Dwight Smith has been building up a trove of songs over the past few years while traveling, working, and living in Austin, Brooklyn, Chicago, Guatemala, Ecuador, Alaska, and Connecticut. Somewhere in his travels across two continents, he seems to have developed hands with a touch like Nick Drake's, a voice as powerful as Marc Bolan's, and a lyrical ability all to himself. His first first full-length was released on Twin Lakes on October 23, 2012. Stream Lateral Drifts and his 2011 EP here.
Our bodies are driven to sustain and reproduce without worries of a greater meaning. It's no wonder that our minds and hearts are similarly driven forward to understand and create, all the while vexed by how the facts of the physical world may or may not add up to very much at all. Our faculties might just make us tragic because they allow us to dream of and define beauty, completeness and peace that seemingly can't exist in our physical world.
But what is more hopeful than filling a void with ringing voices? What better answer can we give monstrous solipsism than to write of what we see and feel so that others will understand? Dwight Smith seems to be heeding this call with this collection of sad, hopeful, and gorgeous songs that pull us through these questions, pull us into him. Ringing voices, plaintive horns, and sparkling keys drift over a sunset river of shimmering, spiraling, tumbling fingerpicked melodies, carrying us to a place of shared fragile exhilaration. In each song, Smith pulls us behind his minor chords and harmonies towards what will certainly be a maelstrom and wreck but instead drops us gently each time into glorious but sadly complex resolution.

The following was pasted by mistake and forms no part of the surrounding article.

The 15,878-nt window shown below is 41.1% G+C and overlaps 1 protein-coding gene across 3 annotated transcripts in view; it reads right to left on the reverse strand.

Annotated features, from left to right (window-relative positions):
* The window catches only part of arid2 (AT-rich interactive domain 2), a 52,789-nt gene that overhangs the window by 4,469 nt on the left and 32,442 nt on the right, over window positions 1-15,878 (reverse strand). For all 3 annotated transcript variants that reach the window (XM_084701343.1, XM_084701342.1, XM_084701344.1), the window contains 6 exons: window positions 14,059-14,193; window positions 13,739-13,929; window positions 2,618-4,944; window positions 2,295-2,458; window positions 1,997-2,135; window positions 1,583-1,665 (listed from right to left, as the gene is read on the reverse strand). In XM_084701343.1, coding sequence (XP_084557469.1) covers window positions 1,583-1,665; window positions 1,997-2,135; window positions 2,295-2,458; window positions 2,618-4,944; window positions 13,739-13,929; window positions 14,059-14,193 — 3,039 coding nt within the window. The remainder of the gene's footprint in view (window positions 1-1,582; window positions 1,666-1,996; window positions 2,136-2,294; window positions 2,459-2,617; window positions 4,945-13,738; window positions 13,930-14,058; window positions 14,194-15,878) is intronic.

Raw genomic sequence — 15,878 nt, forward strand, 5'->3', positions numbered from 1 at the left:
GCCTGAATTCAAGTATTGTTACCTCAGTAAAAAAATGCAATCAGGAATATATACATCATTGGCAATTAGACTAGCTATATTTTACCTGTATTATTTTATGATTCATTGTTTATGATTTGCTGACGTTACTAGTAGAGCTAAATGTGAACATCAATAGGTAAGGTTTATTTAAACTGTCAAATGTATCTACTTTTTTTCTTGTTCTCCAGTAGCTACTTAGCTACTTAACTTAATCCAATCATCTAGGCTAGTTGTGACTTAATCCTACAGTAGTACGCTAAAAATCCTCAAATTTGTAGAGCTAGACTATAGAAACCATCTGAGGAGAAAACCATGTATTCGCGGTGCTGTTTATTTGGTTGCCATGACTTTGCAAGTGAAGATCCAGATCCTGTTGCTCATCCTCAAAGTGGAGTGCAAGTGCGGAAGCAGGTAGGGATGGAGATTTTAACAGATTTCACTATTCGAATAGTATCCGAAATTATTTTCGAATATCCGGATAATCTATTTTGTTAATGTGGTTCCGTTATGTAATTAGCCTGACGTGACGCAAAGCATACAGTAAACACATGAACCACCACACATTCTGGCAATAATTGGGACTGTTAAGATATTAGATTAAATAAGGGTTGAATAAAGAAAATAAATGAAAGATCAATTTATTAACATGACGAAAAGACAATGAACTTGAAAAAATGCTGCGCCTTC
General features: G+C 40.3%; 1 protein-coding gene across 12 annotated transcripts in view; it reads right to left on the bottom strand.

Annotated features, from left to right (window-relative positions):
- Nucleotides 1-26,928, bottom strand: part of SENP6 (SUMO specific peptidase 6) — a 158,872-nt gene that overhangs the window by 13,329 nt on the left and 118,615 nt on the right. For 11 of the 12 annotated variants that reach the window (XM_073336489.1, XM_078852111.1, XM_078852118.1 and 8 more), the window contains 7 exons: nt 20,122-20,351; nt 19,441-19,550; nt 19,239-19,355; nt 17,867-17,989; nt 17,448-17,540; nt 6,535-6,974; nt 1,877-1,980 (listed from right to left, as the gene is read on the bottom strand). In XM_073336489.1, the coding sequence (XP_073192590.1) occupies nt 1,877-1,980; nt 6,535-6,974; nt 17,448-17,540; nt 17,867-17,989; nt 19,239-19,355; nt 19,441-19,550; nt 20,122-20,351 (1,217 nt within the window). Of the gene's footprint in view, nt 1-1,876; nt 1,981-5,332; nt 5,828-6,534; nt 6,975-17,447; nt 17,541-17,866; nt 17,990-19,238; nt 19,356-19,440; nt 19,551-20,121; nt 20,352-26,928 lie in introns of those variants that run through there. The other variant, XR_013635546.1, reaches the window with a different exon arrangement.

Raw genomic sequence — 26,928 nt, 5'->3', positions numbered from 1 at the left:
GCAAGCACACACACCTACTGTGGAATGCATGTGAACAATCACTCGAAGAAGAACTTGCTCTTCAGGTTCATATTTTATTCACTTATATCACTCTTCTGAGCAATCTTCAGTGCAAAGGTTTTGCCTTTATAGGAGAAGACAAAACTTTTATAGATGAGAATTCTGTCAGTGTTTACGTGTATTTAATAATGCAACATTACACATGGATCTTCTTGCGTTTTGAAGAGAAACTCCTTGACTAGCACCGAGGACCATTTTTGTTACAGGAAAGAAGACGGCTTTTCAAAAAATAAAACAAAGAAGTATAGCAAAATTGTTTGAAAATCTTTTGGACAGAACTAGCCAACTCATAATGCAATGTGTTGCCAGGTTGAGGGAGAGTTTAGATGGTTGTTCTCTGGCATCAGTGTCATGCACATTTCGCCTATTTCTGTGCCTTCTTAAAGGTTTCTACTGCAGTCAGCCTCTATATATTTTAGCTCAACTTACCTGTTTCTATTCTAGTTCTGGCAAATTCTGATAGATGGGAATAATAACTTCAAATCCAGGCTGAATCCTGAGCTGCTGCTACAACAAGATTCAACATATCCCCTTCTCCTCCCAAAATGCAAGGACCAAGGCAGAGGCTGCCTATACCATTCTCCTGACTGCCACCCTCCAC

The questions, maybe the void too, are still there, but we feel different about them -- a little lighter, a little tired, happy to be on the positive side of materiality, and slightly sympathetic to the necessary negative. When he sings about the need for forgiveness or about our own falls, the songs ring out, resonate and amplify an out-sized hope and love for the world and humanity. There's an angel living in this music, or somewhere in Dwight Smith.